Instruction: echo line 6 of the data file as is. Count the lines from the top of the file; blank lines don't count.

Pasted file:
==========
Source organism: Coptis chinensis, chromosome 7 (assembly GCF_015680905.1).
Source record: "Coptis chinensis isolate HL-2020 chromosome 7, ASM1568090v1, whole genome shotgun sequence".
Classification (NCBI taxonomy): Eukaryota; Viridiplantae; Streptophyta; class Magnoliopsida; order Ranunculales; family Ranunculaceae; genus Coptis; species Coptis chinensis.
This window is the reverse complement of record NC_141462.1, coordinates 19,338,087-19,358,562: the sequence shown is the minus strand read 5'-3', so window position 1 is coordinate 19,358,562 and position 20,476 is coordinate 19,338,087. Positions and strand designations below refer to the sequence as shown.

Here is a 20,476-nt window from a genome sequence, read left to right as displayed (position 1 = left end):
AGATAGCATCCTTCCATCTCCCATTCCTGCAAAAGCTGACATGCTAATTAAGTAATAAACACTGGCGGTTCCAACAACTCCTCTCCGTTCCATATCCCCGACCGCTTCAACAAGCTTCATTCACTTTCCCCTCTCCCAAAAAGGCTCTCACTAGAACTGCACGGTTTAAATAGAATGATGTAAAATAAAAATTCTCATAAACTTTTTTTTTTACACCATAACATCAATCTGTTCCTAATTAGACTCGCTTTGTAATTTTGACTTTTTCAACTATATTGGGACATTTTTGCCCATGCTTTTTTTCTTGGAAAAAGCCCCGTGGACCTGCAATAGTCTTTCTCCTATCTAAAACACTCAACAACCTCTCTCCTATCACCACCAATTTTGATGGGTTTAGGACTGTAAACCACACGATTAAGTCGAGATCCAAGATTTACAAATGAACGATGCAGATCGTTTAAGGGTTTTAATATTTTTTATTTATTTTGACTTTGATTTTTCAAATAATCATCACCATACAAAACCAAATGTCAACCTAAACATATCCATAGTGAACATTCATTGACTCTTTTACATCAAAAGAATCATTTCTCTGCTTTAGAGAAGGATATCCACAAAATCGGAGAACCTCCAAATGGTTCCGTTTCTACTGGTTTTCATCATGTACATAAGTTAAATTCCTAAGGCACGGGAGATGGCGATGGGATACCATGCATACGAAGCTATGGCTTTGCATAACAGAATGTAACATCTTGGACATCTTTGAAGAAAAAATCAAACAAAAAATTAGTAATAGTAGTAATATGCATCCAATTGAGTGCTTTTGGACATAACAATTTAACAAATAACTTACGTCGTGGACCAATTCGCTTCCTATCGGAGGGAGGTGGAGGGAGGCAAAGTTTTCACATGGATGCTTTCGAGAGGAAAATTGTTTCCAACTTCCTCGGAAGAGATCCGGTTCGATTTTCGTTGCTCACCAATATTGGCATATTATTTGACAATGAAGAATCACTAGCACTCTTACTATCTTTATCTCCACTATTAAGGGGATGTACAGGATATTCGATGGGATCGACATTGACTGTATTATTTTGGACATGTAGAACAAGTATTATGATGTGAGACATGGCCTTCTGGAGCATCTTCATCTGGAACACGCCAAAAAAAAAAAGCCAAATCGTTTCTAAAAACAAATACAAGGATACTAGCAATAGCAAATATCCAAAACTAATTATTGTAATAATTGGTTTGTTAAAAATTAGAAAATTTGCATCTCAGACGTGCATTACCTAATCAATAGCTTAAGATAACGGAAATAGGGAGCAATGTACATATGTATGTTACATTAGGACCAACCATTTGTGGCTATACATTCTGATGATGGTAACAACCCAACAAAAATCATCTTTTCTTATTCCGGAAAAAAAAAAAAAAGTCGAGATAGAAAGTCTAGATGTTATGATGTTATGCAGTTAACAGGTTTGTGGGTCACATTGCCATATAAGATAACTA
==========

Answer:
AGATAGCATCCTTCCATCTCCCATTCCTGCAAAAGCTGACATGCTAATTAAGTAATAAACACTGGCGGTTCCAACAACTCCTCTCCGTTCCATATCCCCGACCGCTTCAACAAGCTTCATTCACTTTCCCCTCTCCCAAAAAGGCTCTCACTAGAACTGCACGGTTTAAATAGAATGATGTAAAATAAAAATTCTCATAAACTTTTTTTTTTACACCATAACATCAATCTGTTCCTAATTAGACTCGCTTTGTAATTTTGACTTTTTCAACTATATTGGGACATTTTTGCCCATGCTTTTTTTCTTGGAAAAAGCCCCGTGGACCTGCAATAGTCTTTCTCCTATCTAAAACACTCAACAACCTCTCTCCTATCACCACCAATTTTGATGGGTTTAGGACTGTAAACCACACGATTAAGTCGAGATCCAAGATTTACAAATGAACGATGCAGATCGTTTAAGGGTTTTAATATTTTTTATTTATTTTGACTTTGATTTTTCAAATAATCATCACCATACAAAACCAAATGTCAACCTAAACATATCCATAGTGAACATTCATTGACTCTTTTACATCAAAAGAATCATTTCTCTGCTTTAGAGAAGGATATCCACAAAATCGGAGAACCTCCAAATGGTTCCGTTTCTACTGGTTTTCATCATGTACATAAGTTAAATTCCTAAGGCACGGGAGATGGCGATGGGATACCATGCATACGAAGCTATGGCTTTGCATAACAGAATGTAACATCTTGGACATCTTTGAAGAAAAAATCAAACAAAAAATTAGTAATAGTAGTAATATGCATCCAATTGAGTGCTTTTGGACATAACAATTTAACAAATAACTTACGTCGTGGACCAATTCGCTTCCTATCGGAGGGAGGTGGAGGGAGGCAAAGTTTTCACATGGATGCTTTCGAGAGGAAAATTGTTTCCAACTTCCTCGGAAGAGATCCGGTTCGATTTTCGTTGCTCACCAATATTGGCATATTATTTGACAATGAAGAATCACTAGCACTCTTACTATCTTTATCTCCACTATTAAGGGGATGTACAGGATATTCGATGGGATCGACATTGACTGTATTATTTTGGACATGTAGAACAAGTATTATGATGTGAGACATGGCCTTCTGGAGCATCTTCATCTGGAACACGCCAAAAAAAAAAAGCCAAATCGTTTCTAAAAACAAATACAAGGATACTAGCAATAGCAAATATCCAAAACTAATTATTGTAATAATTGGTTTGTTAAAAATTAGAAAATTTGCATCTCAGACGTGCATTACCTAATCAATAGCTTAAGATAACGGAAATAGGGAGCAATGTACATATGTATGTTACATTAGGACCAACCATTTGTGGCTATACATTCTGATGATGGTAACAACCCAACAAAAATCATCTTTTCTTATTCCGGAAAAAAAAAAAAAAGTCGAGATAGAAAGTCTAGATGTTATGATGTTATGCAGTTAACAGGTTTGTGGGTCACATTGCCATATAAGATAACTA